By comparison, Lake Oroville, the second-largest reservoir in the state, has a storage capacity of 3.5 million acre-feet, Dahlke wrote. An acre-foot is about 326,000 gallons, or enough water to serve an average California household for a year, according to the Water Education Foundation.
The alfalfa research was the latest in a series of projects by UC researchers studying the effects of using farmland to capture and bank winter storm water. Other scientists are looking at recharge efforts in almond orchards and vineyards. Such projects have great promise but also often require collaboration among numerous jurisdictions and agencies, the UC explains in a news release.
The alfalfa trials were paused after the death of the Siskiyou County-based Orloff last fall, Morris says. Orloff was instrumental in leading many water conservation-related projects along the Scott River, a key Klamath River tributary and a spawning ground for endangered salmon. Low levels in the Scott have prompted legal challenges and led to state restrictions on irrigation.
An overall lack of water and other complications prevented researchers from doing field trials last winter, but scientists do plan on doing more research this winter, Dahlke told Western Farm Press in an email.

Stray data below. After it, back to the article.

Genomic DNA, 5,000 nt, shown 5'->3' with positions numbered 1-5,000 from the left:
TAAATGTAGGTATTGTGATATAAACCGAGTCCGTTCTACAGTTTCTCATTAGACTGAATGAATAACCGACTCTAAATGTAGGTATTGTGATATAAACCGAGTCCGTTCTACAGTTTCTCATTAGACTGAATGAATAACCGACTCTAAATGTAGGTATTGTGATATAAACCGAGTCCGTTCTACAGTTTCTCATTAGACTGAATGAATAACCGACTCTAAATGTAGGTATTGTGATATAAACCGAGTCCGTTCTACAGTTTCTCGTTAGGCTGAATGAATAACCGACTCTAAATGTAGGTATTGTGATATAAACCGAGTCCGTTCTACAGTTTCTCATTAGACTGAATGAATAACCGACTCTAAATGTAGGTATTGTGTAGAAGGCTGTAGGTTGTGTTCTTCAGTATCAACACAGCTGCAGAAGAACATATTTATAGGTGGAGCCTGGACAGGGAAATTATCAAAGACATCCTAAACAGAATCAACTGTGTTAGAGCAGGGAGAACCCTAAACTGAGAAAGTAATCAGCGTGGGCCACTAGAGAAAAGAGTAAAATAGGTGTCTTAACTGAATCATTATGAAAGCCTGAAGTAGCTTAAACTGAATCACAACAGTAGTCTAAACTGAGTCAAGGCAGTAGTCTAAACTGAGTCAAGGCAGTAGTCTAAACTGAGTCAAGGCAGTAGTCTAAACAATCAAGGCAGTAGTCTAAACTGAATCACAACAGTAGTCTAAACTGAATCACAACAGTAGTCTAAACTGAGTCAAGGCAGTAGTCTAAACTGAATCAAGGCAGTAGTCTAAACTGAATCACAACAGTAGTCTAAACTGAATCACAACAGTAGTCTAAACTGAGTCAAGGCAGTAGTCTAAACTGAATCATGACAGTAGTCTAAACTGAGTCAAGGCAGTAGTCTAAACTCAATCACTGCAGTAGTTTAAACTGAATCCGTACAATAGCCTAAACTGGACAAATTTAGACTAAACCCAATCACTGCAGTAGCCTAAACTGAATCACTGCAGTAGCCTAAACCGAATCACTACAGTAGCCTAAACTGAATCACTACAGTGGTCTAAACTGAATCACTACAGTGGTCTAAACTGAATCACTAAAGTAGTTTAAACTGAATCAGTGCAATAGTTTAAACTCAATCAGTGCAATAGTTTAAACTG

Researchers plan to use two commercial alfalfa fields as well as a field at the Kearney Agricultural Research and Education Center to test the effect of modest and high amounts of winter water application on growing-season alfalfa yield in different soils and under different climate conditions, Dahlke says.
“In addition, we will quantify how winter water application affects growing season water balance and irrigation demand,” she says.
Much of the research in the next round will focus on the Central Valley’s southern end, where alfalfa is grown but doesn’t go dormant because of the warmer climate. Applications on Morris’ farm have been done when the alfalfa is dormant.
In the Scott Valley, the only time sufficient water is available for recharge is during big winter rains and snow melt in the early spring, Morris says. He tried applying different amounts of water in different segments of the field to learn how much water his alfalfa could take without losing yields, and found that fields with suitable, well-draining soils could work for recharge.
But if the plants are actually growing, too much water saturating the roots for too long will kill the plant, he says. And most growers don’t want to fallow fields because it isn’t economically feasible, he says.
Among other things for growers to consider is that the times he was flooding his fields for recharge are typically when growers want to put on herbicides. He wouldn’t want to use most herbicides when putting water in the aquifer, and eventually the river, so it creates a weed problem, he says.
Morris has responded by over-seeding with orchard grass, which edges out weeds and creates an alfalfa-orchard grass mix, he says.
Another issue is that obtaining state permits for taking offseason storm water from the irrigation ditch for recharge can be a lengthy process, and growers may not see it through considering there’s no economic benefit from doing a recharge project.
“I think that will be streamlined over time,” he says.